I’m no cricket fan, but I heard this story on the radio this evening: apparently a player in international competition pretended to have made a catch and moved quickly into celebrating with his teammates. When officials discovered he didn’t have control, he was suspended for two matches (roughly 1/4 of the competition) and fined 100 percent of his earnings. He was expected to admit his failure and act “in the spirit of the game” — and not doing so cost him and his team.
By contrast, Stephen Carter opens his book Integrity with this anecdote about the rise of cheating in our culture:
That, in a nutshell, is America’s integrity dilemma: we are all full of fine talk about how desperately our society needs it, but, when push comes to shove, we would just as soon be on the winning side. A couple of years ago as I sat watching a televised football game with my children, trying to explain to them what was going on, I was struck by an event I had often noticed but on which I had never reflected. A player who failed to catch a ball thrown his way hit the ground, rolled over, and jumped up, celebrating as though he had caught the past after all. The referee was standing in a position that did not give him a good view of what had happened, was fooled by the player’s pretense, and so moved the ball down the field. The player rushed back to the huddle so that his team could run another play before the officials had a chance to review the tape. …[W]e saw what the referee missed: the ball lying on the ground instead of snug in the receiver’s hands. The only comment from the broadcasters: “What a heads-up play!” Meaning: “Wow, what a great liar this kid is! Well done!”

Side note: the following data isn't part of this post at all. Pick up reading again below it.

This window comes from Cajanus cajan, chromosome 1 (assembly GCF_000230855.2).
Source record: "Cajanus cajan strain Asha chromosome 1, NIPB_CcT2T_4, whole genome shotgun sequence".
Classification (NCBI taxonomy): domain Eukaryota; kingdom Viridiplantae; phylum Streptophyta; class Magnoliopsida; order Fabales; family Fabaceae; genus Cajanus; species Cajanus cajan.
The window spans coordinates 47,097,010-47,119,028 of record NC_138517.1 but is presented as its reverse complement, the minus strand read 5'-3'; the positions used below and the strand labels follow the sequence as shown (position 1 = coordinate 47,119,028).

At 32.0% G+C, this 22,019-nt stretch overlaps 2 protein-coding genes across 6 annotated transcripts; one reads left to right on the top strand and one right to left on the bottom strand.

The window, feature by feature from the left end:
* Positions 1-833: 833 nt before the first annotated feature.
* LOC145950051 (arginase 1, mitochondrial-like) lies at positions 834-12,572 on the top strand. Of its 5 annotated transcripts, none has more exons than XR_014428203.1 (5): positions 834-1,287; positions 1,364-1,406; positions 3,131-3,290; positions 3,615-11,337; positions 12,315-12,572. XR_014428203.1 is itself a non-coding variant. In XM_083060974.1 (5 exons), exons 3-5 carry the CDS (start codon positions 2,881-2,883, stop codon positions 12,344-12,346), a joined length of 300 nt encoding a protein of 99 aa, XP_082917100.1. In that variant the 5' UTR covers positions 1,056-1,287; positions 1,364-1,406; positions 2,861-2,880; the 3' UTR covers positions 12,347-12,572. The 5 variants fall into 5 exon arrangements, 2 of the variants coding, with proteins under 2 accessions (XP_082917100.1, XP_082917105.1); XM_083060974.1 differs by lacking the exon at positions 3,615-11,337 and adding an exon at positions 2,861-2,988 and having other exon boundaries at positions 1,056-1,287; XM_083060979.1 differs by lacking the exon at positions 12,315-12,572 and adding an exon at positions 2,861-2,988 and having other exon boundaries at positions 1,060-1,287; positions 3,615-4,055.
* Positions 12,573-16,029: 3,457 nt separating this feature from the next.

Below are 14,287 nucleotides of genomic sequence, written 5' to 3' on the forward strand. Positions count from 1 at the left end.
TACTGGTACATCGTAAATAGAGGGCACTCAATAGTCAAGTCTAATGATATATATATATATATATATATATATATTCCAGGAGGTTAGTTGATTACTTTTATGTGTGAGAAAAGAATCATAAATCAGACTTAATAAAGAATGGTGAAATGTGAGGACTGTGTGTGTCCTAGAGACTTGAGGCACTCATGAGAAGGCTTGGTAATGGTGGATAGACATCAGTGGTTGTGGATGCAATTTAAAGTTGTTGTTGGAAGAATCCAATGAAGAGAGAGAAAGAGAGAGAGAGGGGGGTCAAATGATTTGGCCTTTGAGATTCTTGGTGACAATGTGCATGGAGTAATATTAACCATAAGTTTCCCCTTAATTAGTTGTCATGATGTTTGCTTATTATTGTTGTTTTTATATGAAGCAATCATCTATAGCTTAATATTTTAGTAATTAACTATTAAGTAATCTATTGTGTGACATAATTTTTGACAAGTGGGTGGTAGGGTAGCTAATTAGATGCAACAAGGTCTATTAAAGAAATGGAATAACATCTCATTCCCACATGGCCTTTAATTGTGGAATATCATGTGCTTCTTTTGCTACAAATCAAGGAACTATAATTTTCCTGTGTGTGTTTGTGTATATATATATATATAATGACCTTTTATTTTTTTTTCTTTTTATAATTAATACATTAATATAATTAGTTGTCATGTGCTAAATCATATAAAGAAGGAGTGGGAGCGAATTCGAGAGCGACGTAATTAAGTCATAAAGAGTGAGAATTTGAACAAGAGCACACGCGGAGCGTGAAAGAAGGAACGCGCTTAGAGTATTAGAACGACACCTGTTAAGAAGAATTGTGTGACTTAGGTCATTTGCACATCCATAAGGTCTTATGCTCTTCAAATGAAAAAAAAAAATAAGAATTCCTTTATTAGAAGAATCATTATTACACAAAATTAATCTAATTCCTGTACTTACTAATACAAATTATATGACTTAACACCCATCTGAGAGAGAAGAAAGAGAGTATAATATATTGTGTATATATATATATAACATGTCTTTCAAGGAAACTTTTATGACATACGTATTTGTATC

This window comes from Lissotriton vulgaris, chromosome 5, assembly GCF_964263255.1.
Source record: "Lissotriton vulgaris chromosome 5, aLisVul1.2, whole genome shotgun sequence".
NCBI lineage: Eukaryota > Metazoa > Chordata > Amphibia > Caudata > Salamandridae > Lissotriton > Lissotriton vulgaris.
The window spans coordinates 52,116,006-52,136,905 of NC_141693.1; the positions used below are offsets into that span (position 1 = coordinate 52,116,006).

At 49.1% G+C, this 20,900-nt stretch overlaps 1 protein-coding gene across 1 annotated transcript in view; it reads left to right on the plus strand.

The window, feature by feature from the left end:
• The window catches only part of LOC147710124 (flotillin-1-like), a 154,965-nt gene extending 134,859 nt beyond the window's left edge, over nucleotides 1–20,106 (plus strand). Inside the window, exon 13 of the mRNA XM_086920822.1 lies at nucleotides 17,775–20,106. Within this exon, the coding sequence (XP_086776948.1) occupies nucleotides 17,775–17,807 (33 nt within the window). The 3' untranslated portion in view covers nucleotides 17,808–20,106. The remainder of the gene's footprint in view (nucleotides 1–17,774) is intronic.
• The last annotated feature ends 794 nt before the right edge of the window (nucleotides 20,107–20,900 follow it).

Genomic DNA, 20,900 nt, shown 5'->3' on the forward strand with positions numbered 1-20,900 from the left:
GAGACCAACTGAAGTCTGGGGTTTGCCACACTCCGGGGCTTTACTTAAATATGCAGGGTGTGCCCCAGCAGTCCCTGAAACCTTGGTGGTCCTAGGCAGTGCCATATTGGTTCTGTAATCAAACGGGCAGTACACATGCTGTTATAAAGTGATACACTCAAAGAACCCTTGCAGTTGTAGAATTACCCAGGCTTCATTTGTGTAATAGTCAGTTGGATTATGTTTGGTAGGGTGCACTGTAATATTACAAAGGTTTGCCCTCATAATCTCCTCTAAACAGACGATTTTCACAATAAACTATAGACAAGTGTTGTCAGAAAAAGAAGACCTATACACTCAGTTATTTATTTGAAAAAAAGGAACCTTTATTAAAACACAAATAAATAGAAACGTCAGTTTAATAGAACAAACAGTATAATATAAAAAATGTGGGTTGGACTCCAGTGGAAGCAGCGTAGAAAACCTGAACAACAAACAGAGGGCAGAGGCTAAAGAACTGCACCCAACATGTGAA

Now suppose that the player had instead gone to the referee and said, “I’m sorry, sir, but I did not make the catch. Your call is wrong.” Probably his coach and teammates and most of his team’s fans would have been furious: he would not have been a good team player. The good team player lies to the referee, and does so in a manner that is at once blatant (because millions of viewers see it) and virtually impossible for the referee to detect. … Thus the ethic of the game turns out to be an ethic that rewards cheating.
A season or two ago, one of my favorite “clean” baseball players, Derek Jeter, pretended to have been hit by a pitch and took first base. At full speed, it was hard to tell, but the slo-mo replay clearly showed he faked it — baseball’s equivalent of basketball’s flop. He was neither fined nor suspended, to my recollection, and while sportswriters and opponents took him to task, many fans were ambivalent (and some even laudatory).
You can hear in the video above: the commentators refrain from taking The Captain of the vaunted Yankees to task — they compliment Jeter’s theatrics and no one mentions integrity, honor, or heaven forbid, cheating. I showed the video to my children and asked their opinions. We all agreed it was disappointing that a great player would resort to such tactics, and that people would defend it as “gamesmanship” instead of condemning it as lying.
Professional basketball has garnered attention this year for fining players who “flop” (i.e., pretend to have been fouled hard enough to go to floor) — but when I was a kid, this, too, was praised as “heads-up play.” And today, even in our schools, too often the attitude is, “If you ain’t cheatin’, you ain’t tryin.'” Our youth look up to coaches and high-profile athletes, and they can learn a lot about the value of honest effort from sport — but only if we insist the effort is honest. Kudos to cricket for insisting on integrity in sport.